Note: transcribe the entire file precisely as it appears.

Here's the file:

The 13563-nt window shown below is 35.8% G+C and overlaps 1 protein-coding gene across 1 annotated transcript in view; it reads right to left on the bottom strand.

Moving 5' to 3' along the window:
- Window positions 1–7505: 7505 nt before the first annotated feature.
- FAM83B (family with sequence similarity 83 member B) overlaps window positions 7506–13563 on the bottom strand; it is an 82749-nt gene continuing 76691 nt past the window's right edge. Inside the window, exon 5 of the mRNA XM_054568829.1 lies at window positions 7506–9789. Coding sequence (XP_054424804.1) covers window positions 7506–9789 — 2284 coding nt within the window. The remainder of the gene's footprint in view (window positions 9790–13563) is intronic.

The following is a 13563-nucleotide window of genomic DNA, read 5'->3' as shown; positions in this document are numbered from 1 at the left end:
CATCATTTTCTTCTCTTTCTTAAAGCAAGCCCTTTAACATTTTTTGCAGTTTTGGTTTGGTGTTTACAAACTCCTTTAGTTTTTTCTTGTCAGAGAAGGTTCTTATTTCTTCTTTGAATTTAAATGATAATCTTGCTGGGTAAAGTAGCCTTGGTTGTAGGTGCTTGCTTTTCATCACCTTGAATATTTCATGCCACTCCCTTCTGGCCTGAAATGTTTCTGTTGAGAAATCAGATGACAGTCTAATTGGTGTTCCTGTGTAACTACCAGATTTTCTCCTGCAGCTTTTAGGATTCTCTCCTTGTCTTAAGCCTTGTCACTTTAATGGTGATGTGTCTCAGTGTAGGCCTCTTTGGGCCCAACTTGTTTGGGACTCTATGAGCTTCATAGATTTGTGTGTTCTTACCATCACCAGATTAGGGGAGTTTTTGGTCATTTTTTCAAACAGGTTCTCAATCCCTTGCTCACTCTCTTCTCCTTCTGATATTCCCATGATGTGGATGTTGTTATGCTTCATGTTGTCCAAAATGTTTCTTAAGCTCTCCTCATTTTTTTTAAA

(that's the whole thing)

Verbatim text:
The 13563-nt window shown below is 35.8% G+C and overlaps 1 protein-coding gene across 1 annotated transcript in view; it reads right to left on the bottom strand.

Moving 5' to 3' along the window:
- Window positions 1–7505: 7505 nt before the first annotated feature.
- FAM83B (family with sequence similarity 83 member B) overlaps window positions 7506–13563 on the bottom strand; it is an 82749-nt gene continuing 76691 nt past the window's right edge. Inside the window, exon 5 of the mRNA XM_054568829.1 lies at window positions 7506–9789. Coding sequence (XP_054424804.1) covers window positions 7506–9789 — 2284 coding nt within the window. The remainder of the gene's footprint in view (window positions 9790–13563) is intronic.

The following is a 13563-nucleotide window of genomic DNA, read 5'->3' as shown; positions in this document are numbered from 1 at the left end:
CATCATTTTCTTCTCTTTCTTAAAGCAAGCCCTTTAACATTTTTTGCAGTTTTGGTTTGGTGTTTACAAACTCCTTTAGTTTTTTCTTGTCAGAGAAGGTTCTTATTTCTTCTTTGAATTTAAATGATAATCTTGCTGGGTAAAGTAGCCTTGGTTGTAGGTGCTTGCTTTTCATCACCTTGAATATTTCATGCCACTCCCTTCTGGCCTGAAATGTTTCTGTTGAGAAATCAGATGACAGTCTAATTGGTGTTCCTGTGTAACTACCAGATTTTCTCCTGCAGCTTTTAGGATTCTCTCCTTGTCTTAAGCCTTGTCACTTTAATGGTGATGTGTCTCAGTGTAGGCCTCTTTGGGCCCAACTTGTTTGGGACTCTATGAGCTTCATAGATTTGTGTGTTCTTACCATCACCAGATTAGGGGAGTTTTTGGTCATTTTTTCAAACAGGTTCTCAATCCCTTGCTCACTCTCTTCTCCTTCTGATATTCCCATGATGTGGATGTTGTTATGCTTCATGTTGTCCAAAATGTTTCTTAAGCTCTCCTCATTTTTTTTAAA